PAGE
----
Callie’s Cabin: Spring allergies? Spice it up

Cal Orey
Special to the Tribune
Chicken soup in white bowl on wooden tray. <em id="emphasis-e7f683f4724bebcfae0d59fcbc732e88">Getty Images</em>

Seasonal allergies can be miserable for countless people at Lake Tahoe. The word is, we’re having an early spring. That means pesky allergens are paying us a visit sooner than later this year. Certain allergens, including pollen and ragweed are coming to us later. Right now other culprits, can affect your nose and throat.

Sneezing? Sniffling? Scratchy throat? You’ve entered the land of culprits that can cause nasal congestion. During the spring like clockwork I go online and track the allergy chart; it’s sort of like a weather forecast. You type in your city and state, and it will rank the level of allergens. Achoo! Seriously, if the numbers are high, I bring out my arsenal of nature’s cures.

What herbal Rx to use: Include cayenne, dried and ground or fresh and chopped in food, such as salsa or in a salad. Use once or twice per day. Or take cayenne pepper in capsule form once a day as needed. Also, try ¼ teaspoon of cayenne pepper powder mixed in 1 cup of black tea or savor a piece of dark chocolate infused with cayenne. Yes, it works

Why spicing it up works: Research studies have shown hot and spicy foods can rev up blood circulation. This, in result, is like a humidifier; it can help open clogged and inflamed nasal passages and you may breathe easier. The heat of the herbal remedy may help sinus infections, too.

A study published in the journal Annals of Allergy, Asthma & Immunology gives credit to a nasal spray containing the capsaicin compound. Researchers at the University of Cincinnati Academic Health Center discovered heat in chili peppers fight inflammation and can ease sinus congestion, sniffles, and postnasal drip.

I can personally attest whipping up a spicy and hot homemade salsa or using a fresh store-bought variety —including cayenne — does its job. Instantly, I feel like my nose isn’t as stuffy. It clears the sinuses so a headache between the eyes often goes away. Paired with drinking plenty of water this trick from nature works wonders. And that’s not all…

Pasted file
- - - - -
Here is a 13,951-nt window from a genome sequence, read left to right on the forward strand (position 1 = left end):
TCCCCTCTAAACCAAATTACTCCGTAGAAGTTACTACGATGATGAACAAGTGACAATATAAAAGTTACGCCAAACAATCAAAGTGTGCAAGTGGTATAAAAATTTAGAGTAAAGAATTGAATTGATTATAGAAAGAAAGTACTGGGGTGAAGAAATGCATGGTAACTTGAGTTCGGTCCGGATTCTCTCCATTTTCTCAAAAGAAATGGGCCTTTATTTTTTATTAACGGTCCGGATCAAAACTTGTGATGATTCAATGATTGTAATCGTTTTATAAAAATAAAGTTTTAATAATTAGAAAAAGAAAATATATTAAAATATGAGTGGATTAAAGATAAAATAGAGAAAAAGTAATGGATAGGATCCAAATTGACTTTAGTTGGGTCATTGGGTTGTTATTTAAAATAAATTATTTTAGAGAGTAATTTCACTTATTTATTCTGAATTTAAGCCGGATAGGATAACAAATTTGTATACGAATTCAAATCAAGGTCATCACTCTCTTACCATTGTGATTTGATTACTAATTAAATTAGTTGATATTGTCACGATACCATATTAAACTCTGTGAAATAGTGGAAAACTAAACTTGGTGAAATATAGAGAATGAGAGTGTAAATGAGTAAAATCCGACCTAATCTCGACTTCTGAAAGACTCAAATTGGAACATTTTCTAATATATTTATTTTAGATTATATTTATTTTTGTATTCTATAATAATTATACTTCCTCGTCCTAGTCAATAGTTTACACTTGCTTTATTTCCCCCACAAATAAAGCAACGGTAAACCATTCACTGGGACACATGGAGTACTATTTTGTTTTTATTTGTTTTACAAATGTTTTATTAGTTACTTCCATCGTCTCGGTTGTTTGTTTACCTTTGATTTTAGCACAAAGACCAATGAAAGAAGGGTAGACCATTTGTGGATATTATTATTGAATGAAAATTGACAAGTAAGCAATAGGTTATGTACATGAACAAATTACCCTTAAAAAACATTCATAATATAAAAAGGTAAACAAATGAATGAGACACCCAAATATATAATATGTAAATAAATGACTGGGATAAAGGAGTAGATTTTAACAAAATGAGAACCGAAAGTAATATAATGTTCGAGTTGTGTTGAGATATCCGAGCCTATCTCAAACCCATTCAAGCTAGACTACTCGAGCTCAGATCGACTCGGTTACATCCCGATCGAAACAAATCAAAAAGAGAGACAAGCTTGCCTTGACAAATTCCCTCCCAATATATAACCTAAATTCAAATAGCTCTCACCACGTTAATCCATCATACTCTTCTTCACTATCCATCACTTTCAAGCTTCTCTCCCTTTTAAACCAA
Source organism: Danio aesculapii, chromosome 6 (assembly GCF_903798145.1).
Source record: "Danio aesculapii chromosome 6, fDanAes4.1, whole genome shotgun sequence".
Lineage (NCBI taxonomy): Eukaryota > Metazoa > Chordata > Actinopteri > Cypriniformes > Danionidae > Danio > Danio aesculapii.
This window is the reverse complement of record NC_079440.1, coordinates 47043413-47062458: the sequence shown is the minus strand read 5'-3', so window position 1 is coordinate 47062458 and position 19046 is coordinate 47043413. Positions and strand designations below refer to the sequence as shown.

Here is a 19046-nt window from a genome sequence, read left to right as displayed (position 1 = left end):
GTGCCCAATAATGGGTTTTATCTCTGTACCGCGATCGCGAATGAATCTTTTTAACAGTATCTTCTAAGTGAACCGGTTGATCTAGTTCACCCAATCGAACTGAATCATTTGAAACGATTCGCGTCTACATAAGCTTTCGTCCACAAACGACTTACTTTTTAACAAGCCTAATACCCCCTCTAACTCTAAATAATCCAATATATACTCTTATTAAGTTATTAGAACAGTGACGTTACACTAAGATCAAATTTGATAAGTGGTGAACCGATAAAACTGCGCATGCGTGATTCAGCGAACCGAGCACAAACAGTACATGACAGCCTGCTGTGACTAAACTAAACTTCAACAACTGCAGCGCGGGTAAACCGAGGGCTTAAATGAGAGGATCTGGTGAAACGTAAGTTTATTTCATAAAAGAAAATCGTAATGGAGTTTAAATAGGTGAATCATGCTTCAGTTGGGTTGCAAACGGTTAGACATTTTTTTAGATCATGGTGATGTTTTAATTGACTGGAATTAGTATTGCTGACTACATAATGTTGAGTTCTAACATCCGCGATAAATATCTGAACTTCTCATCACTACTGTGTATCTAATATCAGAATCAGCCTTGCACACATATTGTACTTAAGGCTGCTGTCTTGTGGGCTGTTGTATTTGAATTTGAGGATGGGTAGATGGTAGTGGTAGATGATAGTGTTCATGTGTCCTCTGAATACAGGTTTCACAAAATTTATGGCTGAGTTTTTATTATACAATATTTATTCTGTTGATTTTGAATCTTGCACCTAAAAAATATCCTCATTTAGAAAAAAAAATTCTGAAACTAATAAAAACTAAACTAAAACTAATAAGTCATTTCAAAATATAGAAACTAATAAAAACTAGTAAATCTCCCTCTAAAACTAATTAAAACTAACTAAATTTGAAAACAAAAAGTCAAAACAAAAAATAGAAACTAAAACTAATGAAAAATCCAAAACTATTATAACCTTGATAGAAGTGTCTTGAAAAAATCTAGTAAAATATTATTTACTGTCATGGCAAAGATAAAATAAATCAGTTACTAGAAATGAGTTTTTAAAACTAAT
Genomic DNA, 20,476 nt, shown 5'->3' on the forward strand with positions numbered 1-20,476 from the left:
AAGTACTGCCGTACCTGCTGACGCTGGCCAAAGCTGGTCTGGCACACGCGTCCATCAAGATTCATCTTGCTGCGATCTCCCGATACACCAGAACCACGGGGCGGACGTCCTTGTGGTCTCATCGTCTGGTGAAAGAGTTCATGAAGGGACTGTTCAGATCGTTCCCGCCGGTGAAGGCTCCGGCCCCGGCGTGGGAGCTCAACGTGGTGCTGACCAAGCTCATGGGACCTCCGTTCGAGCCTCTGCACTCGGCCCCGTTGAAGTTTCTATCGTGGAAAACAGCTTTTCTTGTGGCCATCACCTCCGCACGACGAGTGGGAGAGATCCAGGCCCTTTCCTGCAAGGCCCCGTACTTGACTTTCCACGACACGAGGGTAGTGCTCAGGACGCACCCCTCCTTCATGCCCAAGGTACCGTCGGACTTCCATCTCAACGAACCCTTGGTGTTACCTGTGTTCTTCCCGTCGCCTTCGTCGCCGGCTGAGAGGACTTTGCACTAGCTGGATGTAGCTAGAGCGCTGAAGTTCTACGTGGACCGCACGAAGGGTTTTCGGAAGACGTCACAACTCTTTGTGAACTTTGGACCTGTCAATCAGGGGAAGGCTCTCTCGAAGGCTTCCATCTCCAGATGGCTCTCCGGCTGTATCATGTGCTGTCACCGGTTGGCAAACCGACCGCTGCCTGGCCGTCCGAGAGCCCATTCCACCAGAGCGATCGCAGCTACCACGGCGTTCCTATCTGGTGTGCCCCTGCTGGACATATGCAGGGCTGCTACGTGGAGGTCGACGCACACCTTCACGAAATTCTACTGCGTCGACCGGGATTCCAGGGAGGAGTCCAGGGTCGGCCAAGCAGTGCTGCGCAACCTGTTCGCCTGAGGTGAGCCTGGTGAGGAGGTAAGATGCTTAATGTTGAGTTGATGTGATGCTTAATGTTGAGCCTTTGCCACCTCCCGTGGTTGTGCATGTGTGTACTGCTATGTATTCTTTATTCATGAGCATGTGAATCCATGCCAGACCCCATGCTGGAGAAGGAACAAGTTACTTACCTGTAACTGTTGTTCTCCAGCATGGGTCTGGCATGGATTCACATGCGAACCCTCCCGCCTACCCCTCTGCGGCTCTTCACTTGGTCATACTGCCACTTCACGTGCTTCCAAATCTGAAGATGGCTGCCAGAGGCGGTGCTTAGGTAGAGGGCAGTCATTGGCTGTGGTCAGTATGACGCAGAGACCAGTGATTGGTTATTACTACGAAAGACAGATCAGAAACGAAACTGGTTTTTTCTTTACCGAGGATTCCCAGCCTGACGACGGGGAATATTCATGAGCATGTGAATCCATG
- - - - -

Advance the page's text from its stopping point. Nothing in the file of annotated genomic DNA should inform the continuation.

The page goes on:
Try Herbes de Provence for pesky allergies

Remember in your childhood when you weathered a bout of a cold or flu? It’s likely your mom helped you to feel better by serving up a dish of hot soup with a mix of herbs As long as there was a combination of herbs in the broth it helped the symptoms of congestion.

Herbes de Provence (Earthy): It is a Mediterranean mix of dried herbs (and occasionally spices) used in cuisine from Provence in France. The blend can include oregano, rosemary, sage, tarragon, and thyme (which is known to help aid mucus in the throat). It can also contain fennel seeds, lavender, and savory. Spices and herbs, like these, contain anti-inflammatory and antibacterial compounds that work to break down the post-nasal drip—the stuff in your throat that can drive you nuts.

Try eating an 8-ounce cup or bowl of hot herbal chicken soup with 1 teaspoon Herbes de Provence (dried is more convenient than making a fresh batch in early spring). The soup can be homemade or canned (opt for low sodium). Repeat 2 times daily. And note, doctors know chicken soup (add fresh garlic, minced) can lessen mucus and reduce congestion, which often comes with seasonal allergies.

Cal Orey, M.A. Is an author and journalist. Her books include the Healing Powers Series (Vinegar, Olive Oil, Chocolate, Honey, Coffee, Tea, Superfoods, Essential Oils, Herbs and Spices) published by Kensington. (The collection has been featured by the Good Cook Book Club.) Her website is

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